Measuring the speed of light from space, shown below, can be performed by any better equipped astronomical observatory. It needs just the existing equipment of the observatory.
Selection of the measuring instrument
Light is an electromagnetic wave. A light wave has a specific wavelength, just as each water wave has its own wavelength.
We can measure the wavelength of light. This time we choose a Fabry–Pérot interferometer to measure the wavelength. The light is directed into the instrument, and the measured wavelength is read on the screen. The Fabry–Pérot interferometer is chosen because it measures the wavelength of light, but is not sensitive to the frequency of light.
A look at the already known measurement
The Sun rotates on its axis, similar to the Earth. The Fabry–Pérot interferometer does not detect different wavelengths of light in light from the Sun as a result of the different orbital velocities of the Sun.
The speed of the Sun’s rotation can be measured with a wavelength meter, where the light passes through the grid before entering the instrument.
This measurement shows unequivocally that the grating changes the wavelength of light when the light comes from a moving light source.
We repeat the measurement
The circumstances of this measurement can be investigated by taking this measurement again. We pay attention to all measured results.
In the repetition of the measurement, we measure the wavelength of light coming from a moving light source in space. The central element of this measurement is a grid (mesh), which in physics is called a diffraction grating. We direct the light into the grid so that it travels through it.
The wavelength of the light is measured for the first time before the light reaches the grid (λ1) and for the second time after the grid, after the light has already passed the grid (λ2).
Physical science points out that the wavelength of light does not change when it passes through a grid, but many already known measurements do not confirm this opinion.
Circumstance of measurement
The Fabry–Pérot interferometer is sometimes supplemented with one or another grid. For the purposes of this measurement, the Fabry–Pérot interferometer must not contain any grating. We are measuring the effect of the grid on light, so any grid built into the measuring instrument would spoil the measurement results.
In a Fabry–Pérot interferometer, the ‘grid’ sometimes cannot be completely avoided. Each bracket or gauge edge responds similarly to the grid.
Measuring the speed of light in front of the grid
We measure that between the grid and the sink, light moves at a speed of c. Grid and sink do not move. From the known speed of light behind the grid and the measured wavelength of light (λ2), we identify the frequency of light (f=c/λ2). From the known frequency and the measured wavelength in front of the grid (λ1), we recognize the speed of light in front of the grid (f.λ1).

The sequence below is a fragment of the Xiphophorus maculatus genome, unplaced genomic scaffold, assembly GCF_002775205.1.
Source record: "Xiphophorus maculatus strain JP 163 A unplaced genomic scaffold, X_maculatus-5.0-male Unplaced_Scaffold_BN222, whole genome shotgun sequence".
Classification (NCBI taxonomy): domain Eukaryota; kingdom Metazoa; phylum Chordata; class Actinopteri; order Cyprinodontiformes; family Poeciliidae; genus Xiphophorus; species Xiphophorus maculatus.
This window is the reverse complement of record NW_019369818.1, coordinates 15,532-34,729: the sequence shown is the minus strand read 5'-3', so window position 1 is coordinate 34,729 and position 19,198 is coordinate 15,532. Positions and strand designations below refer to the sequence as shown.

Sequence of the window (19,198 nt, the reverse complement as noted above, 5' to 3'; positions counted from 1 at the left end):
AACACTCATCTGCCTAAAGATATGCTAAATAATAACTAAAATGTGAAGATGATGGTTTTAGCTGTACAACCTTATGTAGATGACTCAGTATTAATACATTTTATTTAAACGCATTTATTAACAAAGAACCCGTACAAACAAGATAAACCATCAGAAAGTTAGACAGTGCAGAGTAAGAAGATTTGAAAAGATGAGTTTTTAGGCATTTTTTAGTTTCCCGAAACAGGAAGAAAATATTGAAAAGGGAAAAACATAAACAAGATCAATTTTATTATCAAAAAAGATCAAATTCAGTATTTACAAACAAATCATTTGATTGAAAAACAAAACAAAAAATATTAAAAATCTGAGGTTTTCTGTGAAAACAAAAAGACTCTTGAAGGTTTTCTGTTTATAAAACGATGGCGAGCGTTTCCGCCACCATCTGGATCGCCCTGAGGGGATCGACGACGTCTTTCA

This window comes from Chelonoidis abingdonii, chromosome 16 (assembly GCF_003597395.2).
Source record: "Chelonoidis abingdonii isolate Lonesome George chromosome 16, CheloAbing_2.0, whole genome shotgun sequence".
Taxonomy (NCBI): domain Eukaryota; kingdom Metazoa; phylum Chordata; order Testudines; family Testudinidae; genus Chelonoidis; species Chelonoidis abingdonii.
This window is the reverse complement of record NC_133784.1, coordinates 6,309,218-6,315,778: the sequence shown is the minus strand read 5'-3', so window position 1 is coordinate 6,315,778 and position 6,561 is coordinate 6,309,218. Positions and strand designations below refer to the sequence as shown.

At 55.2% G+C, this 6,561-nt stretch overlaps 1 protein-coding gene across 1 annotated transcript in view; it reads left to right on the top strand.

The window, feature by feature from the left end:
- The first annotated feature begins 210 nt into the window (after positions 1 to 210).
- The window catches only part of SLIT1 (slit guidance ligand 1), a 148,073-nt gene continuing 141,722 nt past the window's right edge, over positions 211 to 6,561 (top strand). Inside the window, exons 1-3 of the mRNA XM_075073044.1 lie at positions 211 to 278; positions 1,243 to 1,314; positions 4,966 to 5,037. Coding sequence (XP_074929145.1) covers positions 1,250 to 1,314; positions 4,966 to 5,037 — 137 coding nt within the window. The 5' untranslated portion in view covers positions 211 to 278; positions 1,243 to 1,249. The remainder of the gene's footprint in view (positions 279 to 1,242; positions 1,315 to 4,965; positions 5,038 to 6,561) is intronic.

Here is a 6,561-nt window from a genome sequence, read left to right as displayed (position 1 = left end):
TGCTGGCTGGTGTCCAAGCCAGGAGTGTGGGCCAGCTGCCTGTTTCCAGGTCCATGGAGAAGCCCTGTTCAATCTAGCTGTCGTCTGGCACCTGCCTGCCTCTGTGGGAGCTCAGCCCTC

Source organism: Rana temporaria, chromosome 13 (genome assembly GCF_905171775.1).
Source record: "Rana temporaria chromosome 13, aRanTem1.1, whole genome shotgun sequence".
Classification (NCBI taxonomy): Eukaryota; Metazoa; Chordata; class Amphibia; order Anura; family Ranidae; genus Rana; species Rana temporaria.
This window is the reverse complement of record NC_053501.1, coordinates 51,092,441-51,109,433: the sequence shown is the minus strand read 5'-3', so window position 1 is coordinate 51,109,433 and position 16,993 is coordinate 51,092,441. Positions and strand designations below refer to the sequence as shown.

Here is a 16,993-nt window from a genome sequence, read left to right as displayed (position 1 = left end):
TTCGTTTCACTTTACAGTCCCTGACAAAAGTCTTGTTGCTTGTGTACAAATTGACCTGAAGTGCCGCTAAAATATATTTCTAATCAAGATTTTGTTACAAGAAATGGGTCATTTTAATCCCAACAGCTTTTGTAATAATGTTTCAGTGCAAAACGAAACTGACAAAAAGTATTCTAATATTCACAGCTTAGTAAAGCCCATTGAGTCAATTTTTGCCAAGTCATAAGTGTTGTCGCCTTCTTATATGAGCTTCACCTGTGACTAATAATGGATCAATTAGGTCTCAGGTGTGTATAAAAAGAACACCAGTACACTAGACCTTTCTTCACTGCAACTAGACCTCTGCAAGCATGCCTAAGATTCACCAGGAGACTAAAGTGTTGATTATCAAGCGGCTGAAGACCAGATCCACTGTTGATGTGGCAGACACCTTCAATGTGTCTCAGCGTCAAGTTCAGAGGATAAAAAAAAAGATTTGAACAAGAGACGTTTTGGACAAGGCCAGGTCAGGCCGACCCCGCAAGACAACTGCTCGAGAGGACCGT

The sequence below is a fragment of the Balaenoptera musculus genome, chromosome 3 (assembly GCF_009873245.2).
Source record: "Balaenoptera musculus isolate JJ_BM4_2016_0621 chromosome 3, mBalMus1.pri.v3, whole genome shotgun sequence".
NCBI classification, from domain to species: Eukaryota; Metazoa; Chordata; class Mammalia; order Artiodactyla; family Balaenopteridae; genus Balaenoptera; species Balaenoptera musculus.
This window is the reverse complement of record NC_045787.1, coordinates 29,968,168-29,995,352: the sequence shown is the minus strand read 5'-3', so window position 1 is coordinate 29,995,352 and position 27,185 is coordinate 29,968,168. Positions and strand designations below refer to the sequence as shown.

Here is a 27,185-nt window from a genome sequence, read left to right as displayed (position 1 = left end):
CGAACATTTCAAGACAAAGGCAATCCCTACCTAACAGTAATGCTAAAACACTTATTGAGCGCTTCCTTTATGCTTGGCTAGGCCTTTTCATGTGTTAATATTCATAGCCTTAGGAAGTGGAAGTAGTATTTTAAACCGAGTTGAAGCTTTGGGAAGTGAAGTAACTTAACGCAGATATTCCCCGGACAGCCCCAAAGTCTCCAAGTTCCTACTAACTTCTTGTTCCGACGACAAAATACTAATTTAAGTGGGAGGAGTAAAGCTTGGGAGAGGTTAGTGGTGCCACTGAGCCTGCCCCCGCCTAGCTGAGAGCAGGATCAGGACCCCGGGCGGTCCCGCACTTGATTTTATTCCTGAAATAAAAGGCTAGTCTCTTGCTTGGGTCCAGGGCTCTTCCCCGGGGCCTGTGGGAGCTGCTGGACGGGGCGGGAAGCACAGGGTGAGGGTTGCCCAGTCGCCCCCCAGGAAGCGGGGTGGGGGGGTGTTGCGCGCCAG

Why this record?
The question arises, why write an article about the measurement before repeating the measurements. It would make sense to do the measurement first and then publish the measured results of the measurement.
When I think about it, I realize that only the measurement is undemanding, but it is not simple to write and publish an article about the results.
Consequences of publication of measurement results
On the diffraction grating, the wavelength of light changes, but its frequency does not. This means that the speed of light changes on the diffraction grating. The measurement shows that the speed of light in a vacuum is not always the same.
In physics, several theories are based on the assumption that the speed of light is always the same in a vacuum. The different speeds of light therefore cast doubt on the theory of relativity, the big bang, dark matter, and more.
A sociological-psychological view of measurement
Physical theories are not without emotional charge. Perhaps the measurement will require a change in today’s views on physics. It may even require changes in the very foundations of physics. The measurement may be sobering.
The measurement is not technologically demanding, but it is stressful. We perceive the speed of light as the foundation of science. Any different thought excites us.
When we realize that the speed of light from space can be measured, we are tempted. Either measure the speed of light, or insist on an agreed but unmeasured hypothesis.
If we finally decide to measure the speed of light, we encounter another problem. How to disseminate measurement results that are different from their expectations among physicists. How will they react to such news?
Therefore, for this measurement, a suitable time will have to come, which will be ripe for facing the results of the measurement.
When measuring the wavelength of light, the authors of the measurements often measure that the wavelength of light does not change with the speed of the light source. If we were to delve deeper into the measurements, they would find that the Fabry–Pérot interferometer does not detect changes in wavelength in the case of different velocities of the light source. Such measurement results would not be rejected with the assessment that the measurement failed.
There is no solution in changing the type of measuring instrument without thinking about the cause of such or different measurement results.